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Airport workers rally at JFK for fair contract, continue calls for racial justice

Airport workers rally at JFK for a fair contract and healthcare under the Healthy Terminals Acts. (Courtesy 32BJ)

Hundreds of airport workers rallied at JFK Airport calling for racial and economic justice Wednesday, April 21.

The workers’ key demand is the proper implementation of the newly passed Healthy Terminals Act, which is meant to equip airport workers with substantial health benefits. Workers also protested the potential loss of a paid holiday for Martin Luther King Jr. Day, which has significant meaning for the workers in their years long struggle for respect and justice.

“I risked myself, my family to do my job throughout the pandemic,” LaGuardia Airport terminal cleaner Cristina Mendez told the crowd. “And these employers are penny-pinching over our safety and healthcare.”

Mendez is among the 10,000 subcontracted workers across JFK, LaGuardia and Newark airports that are currently bargaining for a new contract, having met with the employers for the first virtual bargaining session last month. The essential workers, among the largest groups of contracted airport workers to start bargaining since the onset of the COVID-19 pandemic, said they are growing increasingly frustrated by the lack of progress being made at the bargaining table. The timing of their JFK rally — just a day after the conviction of Derek Chauvin for the murder of George Floyd — did not go unnoticed by their union leader.

“Yesterday, justice was served and our country took a major step in the right direction,” SEIU 32BJ President Kyle Bragg said. “However, we know that in order to achieve true racial justice, we must continue to fight for economic justice, healthcare justice and dignity and respect Black and Brown workers deserve. It’s unconscionable to think that these contractors are trying to get in the way of Black and Brown frontline workers receiving healthcare.”

The Healthy Terminals Act requires employers to pay a benefit supplement meant to provide sustainable and meaningful health benefits to thousands of essential airport workers, was recently passed. The airport workers fought and won the healthcare legislation in the middle of the pandemic, while the airline industry received up to $65 billion in federal bailout money under the CARES Act.

“I proudly voted to pass the Healthy Terminals Act in the Assembly because thousands of airport workers in need of necessary healthcare are the backbone of our airports and our states,” Assemblywoman Catalina Cruz said. “We will not sit here and watch employers try to cut corners and withhold healthcare.”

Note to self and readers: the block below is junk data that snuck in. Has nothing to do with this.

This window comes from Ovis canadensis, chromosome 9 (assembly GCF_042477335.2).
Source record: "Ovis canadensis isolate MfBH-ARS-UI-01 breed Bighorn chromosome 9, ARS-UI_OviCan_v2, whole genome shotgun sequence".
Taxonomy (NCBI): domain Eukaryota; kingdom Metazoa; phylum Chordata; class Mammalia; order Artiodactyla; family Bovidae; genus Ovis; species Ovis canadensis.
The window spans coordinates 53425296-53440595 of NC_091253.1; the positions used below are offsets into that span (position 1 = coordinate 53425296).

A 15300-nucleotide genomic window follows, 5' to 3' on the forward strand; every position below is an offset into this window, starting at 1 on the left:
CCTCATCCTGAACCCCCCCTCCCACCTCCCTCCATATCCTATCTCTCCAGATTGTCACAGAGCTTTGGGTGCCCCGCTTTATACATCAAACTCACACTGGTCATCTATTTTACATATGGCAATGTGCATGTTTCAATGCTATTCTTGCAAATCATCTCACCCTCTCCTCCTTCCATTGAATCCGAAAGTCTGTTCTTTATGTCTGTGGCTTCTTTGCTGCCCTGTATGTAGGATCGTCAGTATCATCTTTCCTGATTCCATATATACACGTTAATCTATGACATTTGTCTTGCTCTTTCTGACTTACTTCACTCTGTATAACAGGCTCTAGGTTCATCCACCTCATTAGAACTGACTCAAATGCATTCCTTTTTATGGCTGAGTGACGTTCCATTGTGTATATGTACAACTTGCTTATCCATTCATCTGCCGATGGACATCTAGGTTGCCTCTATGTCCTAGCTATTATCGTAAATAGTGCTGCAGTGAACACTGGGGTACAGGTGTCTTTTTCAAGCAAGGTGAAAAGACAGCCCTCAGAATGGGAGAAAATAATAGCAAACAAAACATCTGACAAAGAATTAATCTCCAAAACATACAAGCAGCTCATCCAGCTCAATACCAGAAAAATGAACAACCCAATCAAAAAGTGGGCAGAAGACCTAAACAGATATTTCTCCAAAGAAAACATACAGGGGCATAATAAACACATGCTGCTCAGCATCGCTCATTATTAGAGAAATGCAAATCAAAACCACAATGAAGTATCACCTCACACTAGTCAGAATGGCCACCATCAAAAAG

After a year defined by the pandemic and America’s racial reckoning, airport workers consider employers’ demands for givebacks a major step backwards in their fight for justice and equity.

“Airport workers risked their lives to keep our airports safe and our economy strong as the COVID-19 pandemic raged through our communities,” Queens Borough President Donovan Richards said. “Protecting workers means protecting passengers and instilling confidence in travel, and we can only do so with proper, meaningful healthcare. We need to build upon the Healthy Terminals Act which is so important to our workers, their families, our communities and millions of passengers who use our airports. I call on all the employers to take action and give airport workers a fair contract and healthcare they deserve, and I thank 32BJ SEIU for their continued advocacy and leadership.”

Airport workers include passenger service representatives, cabin and terminal cleaners, baggage handlers, security officers, wheelchair attendants and skycaps. Their current contract expired on April 1 and they are expected to head back to the bargaining table soon.

“I stand with my brothers and sisters, the frontline workers who have kept our airports safe and our economy running through the coronavirus pandemic,” Councilman Francisco Moya said. “A strong contract that includes quality, affordable healthcare will be crucial for airport workers and their families. It will also give Black, Latino and immigrant workers, who have been disproportionately impacted by COVID, an equitable opportunity to protect themselves from this and other diseases.”

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